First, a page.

Influence of thermal conditions on partial oxidation of n-butane over supported Rh catalysts
Short residence time catalytic reactors for partial oxidation of alkanes are effective for production of H2-rich syngas. In this study, partial oxidation of n-butane in O2/Ar mixtures at ratios of 1/3.76 have been investigated over Rh catalysts impregnated in γ-Al2O3 washcoat supports coated onto α-Al2O3 ceramic foam monoliths (1.0 cm in length). Experiments in non-adiabatic reactors show that n-butane conversion and H2 and CO selectivity depend strongly upon the reactor temperature and thereby upon heat lost through external walls of the reactor. For a baseline condition with a C/O atomic ratio of 1.0, inlet flow temperature of 300 °C, and catalyst-contact time of approximately 50 ms, improving reactor adiabaticity dramatically increases n-butane conversion and H2 and CO selectivity. Raising inlet-flow temperature increases fuel conversion but does not improve H2 selectivity. However, higher flow rates (with catalyst-contact times below 40 ms) show further increases in fuel conversion and syngas selectivity. These results suggest that under conditions with adequate heat release, partial oxidation occurs rapidly within the first few mm of the reactor. Improved heat confinement in the reactor increases catalyst temperature and thereby results in higher conversion and syngas selectivity. Under these conditions, the reactor effluent has much higher H2 and CO selectivities than predicted by equilibrium at the exit temperature, which implies that higher internal temperatures determine the effluent composition. These results provide critical insight into the role of thermal processes and indicate a need for detailed mechanisms to model how competitive reaction pathways impact performance in catalytic partial oxidation reactions.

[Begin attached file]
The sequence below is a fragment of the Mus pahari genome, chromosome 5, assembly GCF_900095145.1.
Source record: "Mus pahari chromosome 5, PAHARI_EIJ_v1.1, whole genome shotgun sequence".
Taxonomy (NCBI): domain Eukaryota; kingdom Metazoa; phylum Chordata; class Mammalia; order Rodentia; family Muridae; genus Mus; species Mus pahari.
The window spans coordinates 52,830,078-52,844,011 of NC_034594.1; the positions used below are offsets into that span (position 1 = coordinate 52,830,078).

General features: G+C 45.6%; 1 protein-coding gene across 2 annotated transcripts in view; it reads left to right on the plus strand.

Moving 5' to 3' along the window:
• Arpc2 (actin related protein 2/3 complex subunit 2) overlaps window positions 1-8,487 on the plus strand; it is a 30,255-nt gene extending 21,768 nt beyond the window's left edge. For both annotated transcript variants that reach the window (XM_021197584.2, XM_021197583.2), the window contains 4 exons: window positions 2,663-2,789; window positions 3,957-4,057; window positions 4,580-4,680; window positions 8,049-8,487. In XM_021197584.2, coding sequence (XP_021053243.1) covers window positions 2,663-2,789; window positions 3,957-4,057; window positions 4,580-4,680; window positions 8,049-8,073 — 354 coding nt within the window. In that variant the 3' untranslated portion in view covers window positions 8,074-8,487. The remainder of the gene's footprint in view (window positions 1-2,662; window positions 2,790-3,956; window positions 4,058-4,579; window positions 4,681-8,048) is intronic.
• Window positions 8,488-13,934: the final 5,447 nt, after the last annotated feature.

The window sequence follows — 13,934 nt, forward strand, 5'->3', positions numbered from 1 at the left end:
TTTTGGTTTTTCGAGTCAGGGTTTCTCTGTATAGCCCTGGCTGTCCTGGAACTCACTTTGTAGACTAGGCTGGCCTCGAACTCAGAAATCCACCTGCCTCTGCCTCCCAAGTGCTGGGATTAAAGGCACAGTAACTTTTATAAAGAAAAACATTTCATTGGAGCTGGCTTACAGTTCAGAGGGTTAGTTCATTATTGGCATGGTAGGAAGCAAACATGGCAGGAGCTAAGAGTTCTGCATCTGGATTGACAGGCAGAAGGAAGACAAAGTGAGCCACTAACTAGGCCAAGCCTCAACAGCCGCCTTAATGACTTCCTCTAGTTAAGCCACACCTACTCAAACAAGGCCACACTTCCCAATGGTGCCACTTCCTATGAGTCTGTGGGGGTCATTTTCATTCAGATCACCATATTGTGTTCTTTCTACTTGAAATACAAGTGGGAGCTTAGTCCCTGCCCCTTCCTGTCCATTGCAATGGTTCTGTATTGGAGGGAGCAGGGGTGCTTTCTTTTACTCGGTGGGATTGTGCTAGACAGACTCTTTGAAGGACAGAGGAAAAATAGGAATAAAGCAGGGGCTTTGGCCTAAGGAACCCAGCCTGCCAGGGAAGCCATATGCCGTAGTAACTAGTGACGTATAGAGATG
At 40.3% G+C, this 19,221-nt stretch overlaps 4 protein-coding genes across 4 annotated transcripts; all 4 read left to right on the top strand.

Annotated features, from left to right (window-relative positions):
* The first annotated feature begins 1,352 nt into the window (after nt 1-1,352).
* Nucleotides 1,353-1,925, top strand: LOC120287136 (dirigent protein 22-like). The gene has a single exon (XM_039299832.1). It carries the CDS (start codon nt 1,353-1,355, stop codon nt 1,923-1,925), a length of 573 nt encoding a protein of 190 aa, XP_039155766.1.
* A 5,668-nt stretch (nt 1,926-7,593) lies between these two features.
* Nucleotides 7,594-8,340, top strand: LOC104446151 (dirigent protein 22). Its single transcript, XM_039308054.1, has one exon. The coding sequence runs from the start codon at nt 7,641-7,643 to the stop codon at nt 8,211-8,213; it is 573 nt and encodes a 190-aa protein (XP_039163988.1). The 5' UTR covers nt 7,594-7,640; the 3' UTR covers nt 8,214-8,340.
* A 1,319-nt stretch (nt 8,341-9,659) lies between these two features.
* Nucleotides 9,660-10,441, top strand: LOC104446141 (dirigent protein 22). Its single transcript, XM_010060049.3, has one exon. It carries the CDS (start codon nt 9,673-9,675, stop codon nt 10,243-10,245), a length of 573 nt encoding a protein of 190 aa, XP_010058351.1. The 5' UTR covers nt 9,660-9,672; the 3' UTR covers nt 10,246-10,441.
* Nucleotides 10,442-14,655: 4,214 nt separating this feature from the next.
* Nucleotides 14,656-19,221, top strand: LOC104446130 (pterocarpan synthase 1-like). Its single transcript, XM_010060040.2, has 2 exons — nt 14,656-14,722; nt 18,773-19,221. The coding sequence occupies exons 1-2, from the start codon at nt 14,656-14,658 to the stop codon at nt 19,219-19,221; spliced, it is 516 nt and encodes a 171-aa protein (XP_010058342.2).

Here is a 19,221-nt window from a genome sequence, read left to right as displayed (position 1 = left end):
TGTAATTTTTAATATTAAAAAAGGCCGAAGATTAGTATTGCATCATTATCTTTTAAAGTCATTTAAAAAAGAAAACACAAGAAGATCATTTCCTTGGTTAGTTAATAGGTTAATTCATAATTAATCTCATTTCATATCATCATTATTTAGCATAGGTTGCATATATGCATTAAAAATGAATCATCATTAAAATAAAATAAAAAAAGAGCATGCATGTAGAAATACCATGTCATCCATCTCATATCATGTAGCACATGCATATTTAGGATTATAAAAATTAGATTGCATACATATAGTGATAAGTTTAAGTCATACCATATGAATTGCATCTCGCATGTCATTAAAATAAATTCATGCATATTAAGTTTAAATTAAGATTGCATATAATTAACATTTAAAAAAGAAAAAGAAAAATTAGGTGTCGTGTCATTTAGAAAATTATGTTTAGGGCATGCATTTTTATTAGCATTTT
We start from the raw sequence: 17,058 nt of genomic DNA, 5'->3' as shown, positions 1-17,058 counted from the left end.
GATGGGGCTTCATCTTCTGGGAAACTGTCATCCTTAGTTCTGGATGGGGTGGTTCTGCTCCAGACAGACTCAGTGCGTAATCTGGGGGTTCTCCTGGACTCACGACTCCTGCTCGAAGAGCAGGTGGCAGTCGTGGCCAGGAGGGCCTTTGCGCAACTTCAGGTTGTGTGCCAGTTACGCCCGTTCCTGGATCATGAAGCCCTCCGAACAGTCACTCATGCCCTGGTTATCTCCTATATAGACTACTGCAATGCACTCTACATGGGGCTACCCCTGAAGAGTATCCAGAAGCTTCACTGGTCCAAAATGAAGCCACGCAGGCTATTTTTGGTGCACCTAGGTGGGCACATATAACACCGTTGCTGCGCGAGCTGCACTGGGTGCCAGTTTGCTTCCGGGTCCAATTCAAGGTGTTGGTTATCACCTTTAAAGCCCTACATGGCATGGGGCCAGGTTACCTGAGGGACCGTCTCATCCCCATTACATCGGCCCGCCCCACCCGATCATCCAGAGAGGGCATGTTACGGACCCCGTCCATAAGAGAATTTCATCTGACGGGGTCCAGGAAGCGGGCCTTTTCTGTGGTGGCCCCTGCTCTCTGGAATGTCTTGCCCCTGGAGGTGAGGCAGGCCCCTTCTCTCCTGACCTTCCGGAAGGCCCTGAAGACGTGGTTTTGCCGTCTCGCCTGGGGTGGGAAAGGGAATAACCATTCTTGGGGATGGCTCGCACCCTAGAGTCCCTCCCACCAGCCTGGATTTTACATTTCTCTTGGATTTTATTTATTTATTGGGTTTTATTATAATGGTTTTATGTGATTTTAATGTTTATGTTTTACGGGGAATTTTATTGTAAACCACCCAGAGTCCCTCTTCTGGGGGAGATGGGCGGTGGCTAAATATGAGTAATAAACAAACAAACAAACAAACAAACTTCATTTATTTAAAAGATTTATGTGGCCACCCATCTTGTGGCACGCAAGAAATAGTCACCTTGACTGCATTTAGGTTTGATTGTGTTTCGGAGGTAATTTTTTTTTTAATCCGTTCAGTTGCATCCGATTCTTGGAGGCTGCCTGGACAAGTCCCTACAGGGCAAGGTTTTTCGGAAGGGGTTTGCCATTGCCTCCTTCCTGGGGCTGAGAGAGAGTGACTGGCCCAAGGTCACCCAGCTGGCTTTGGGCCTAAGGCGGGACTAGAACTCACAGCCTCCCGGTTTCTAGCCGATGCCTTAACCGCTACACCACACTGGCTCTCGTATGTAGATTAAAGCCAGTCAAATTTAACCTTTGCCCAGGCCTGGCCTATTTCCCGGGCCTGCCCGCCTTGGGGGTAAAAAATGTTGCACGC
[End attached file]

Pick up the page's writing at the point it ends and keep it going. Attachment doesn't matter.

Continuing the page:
Graphical abstractα-Al2O3-foam monoliths (1.0 cm long) with γ-Al2O3 washcoat impregnated with Rh catalyst have been tested for catalytic partial oxidation of n-butane. At a C/O ratio of 1.0 and inlet flow temperature of 300 °C, improving reactor adiabaticity increases fuel conversion and H2 and CO selectivity. Increasing reactor flow rates also increases fuel conversion and syngas selectivity due to better heat confinement and higher reactor temperatures.Figure optionsDownload full-size imageDownload as PowerPoint slide
Journal: Applied Catalysis A: General - Volume 353, Issue 2, 1 February 2009, Pages 181–192